Carbon credits have faced backlash for several reasons, with critics claiming they don’t do enough to reduce carbon emissions. 

  • Real reductions: There’s potential for carbon offset projects to merely ‘offset’ climate impacts rather than truly reduce them at the source.
  • Transparency: Issues with the accuracy and transparency of measuring and verifying its effectiveness lead to questions about the actual environmental impact of these projects.
  • Enabling more pollution: Carbon credits can sometimes allow companies to continue polluting by purchasing credits rather than making genuine efforts to reduce their emissions.
  • Complexity: The market for carbon credits can be complex and prone to manipulation, raising doubts about its effectiveness in reducing emissions sustainably.

Investors seeking to use carbon credits to reduce emissions and contribute to climate change mitigation should carefully review such mechanisms before investing.

How to Buy Carbon Credits for Businesses

Allocating Credits in Compliance Markets

In compliance markets, the government typically issues a set number of credits to each company or auctions them off to companies within the market. These credits can then be bought and sold through government-sanctioned secondary marketplaces.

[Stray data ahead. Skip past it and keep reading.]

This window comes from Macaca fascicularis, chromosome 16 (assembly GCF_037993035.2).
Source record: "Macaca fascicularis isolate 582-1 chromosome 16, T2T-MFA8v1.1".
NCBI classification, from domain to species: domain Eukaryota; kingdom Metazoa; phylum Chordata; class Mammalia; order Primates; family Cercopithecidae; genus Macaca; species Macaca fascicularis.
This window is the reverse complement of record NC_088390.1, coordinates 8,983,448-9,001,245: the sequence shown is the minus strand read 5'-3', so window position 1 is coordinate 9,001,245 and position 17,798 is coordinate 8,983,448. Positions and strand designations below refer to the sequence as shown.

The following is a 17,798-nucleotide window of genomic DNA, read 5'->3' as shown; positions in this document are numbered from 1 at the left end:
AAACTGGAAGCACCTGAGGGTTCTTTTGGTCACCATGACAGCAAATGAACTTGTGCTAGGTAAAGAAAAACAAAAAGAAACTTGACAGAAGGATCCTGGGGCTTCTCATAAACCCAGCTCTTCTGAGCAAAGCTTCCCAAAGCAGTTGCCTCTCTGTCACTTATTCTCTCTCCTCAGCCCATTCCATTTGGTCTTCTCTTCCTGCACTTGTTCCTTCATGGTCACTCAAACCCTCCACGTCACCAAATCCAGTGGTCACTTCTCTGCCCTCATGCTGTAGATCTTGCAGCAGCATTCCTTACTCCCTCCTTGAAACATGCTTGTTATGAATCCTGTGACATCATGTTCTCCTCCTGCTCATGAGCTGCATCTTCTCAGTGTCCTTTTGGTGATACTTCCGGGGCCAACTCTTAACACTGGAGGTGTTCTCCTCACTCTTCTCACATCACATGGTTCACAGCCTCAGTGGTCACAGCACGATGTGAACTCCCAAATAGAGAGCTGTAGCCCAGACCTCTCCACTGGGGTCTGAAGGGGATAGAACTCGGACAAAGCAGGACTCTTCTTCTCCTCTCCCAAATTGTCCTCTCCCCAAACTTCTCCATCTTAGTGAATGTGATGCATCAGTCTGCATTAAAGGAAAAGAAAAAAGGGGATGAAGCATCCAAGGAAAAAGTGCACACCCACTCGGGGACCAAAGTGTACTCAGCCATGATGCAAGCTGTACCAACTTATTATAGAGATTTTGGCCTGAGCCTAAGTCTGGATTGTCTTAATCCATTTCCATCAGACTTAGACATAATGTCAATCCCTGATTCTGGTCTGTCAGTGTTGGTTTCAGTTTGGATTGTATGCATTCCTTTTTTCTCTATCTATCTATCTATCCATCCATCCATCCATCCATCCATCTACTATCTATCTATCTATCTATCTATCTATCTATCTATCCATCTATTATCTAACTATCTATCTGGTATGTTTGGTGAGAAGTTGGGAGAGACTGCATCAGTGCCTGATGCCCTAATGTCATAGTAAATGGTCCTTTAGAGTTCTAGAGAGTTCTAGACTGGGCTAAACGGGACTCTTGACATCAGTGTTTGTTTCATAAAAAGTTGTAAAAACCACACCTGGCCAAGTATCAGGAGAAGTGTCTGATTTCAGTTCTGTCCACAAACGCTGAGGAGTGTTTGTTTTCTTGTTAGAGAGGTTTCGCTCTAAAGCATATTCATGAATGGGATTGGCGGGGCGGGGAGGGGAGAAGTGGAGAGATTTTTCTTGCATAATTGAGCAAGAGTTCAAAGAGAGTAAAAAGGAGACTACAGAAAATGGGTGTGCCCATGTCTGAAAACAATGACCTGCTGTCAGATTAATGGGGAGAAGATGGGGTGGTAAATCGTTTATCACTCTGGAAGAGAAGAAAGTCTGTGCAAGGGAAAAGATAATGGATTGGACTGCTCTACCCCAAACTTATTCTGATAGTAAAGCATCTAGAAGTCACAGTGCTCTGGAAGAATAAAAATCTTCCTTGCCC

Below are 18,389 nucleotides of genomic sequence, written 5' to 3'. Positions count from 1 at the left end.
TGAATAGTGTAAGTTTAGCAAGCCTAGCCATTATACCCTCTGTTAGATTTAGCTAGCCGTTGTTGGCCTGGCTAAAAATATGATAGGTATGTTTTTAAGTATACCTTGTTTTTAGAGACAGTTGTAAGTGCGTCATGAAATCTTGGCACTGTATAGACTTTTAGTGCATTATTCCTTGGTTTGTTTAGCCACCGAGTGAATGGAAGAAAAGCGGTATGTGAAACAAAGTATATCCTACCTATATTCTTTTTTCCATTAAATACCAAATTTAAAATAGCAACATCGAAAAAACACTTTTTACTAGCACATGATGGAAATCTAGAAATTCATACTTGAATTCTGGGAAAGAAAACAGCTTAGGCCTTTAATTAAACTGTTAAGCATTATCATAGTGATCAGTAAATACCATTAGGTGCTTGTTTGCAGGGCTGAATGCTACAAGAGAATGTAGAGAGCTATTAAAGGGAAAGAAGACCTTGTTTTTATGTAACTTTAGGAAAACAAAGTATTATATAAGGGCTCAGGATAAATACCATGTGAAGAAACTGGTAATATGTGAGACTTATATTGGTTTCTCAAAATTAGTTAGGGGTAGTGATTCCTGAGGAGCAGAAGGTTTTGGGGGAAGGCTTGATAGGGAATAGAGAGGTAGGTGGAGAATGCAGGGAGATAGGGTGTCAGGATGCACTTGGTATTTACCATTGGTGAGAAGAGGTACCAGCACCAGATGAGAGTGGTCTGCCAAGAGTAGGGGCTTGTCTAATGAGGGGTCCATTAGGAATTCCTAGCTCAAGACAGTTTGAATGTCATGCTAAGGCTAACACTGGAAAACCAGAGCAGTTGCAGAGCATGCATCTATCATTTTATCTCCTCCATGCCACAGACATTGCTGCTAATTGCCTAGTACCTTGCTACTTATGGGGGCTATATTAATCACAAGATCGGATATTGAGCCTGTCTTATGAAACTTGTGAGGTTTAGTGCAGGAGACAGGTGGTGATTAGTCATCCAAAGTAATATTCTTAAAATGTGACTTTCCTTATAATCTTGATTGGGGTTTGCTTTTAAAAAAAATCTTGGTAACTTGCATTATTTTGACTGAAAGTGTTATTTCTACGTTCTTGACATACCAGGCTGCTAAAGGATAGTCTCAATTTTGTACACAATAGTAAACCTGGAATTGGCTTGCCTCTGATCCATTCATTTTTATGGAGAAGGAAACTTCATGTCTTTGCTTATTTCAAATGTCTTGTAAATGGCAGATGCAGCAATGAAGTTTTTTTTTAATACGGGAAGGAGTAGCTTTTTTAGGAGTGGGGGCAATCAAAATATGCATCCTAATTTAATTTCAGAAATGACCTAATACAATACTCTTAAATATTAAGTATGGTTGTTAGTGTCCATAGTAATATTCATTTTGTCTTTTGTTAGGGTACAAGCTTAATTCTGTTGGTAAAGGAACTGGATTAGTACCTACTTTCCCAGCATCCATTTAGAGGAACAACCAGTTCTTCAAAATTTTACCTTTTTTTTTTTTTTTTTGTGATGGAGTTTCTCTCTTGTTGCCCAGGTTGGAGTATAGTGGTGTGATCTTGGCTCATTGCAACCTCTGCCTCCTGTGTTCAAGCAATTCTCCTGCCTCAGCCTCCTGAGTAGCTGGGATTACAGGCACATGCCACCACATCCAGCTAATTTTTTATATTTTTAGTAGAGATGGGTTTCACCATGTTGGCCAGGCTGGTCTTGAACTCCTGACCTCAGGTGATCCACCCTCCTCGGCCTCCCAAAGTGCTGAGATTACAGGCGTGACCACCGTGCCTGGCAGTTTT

Navigating Voluntary Market Purchases

Purchasing carbon credits in the voluntary market follows a different process. Because there is no cap on the total number of credits and credit options available, it requires more in-depth research on the possibilities.

First and foremost, because credit purchases are voluntary, there is the opportunity to strategise on how carbon offsetting will help the company beyond emissions. Many credits provide additional benefits that can help the company reach other sustainability goals beyond reducing emissions.

For example, the REDD+ program was established as part of the Paris Agreement and provides a framework for generating credits for activities that preserve forests and reduce forest-related emissions. These programs often involve local communities and organisations, a common theme in corporate sustainability.

Voluntary Carbon Market Purchases
Source: Biofilica

The next step is to choose where to buy the carbon credits from.

  • Project Developers: Buying carbon credits from a project developer provides the most direct contact with the project and lets you choose which developers you trust and want to support.
  • Brokers: Brokers work between developers and credit purchasers to facilitate the process, making it easier yet more expensive.
  • Retailers: Online retailers purchase and hold credits before reselling them. This is the fastest way to purchase credits, but there is often less information on their background.
  • Exchanges: Exchanges work like the stock market, where credits are listed on a registry and sold based on the market price. They can be thought of as a virtual broker, but there is typically less background on the credit’s quality. Additionally, this is the easiest way to resell credits as an investment.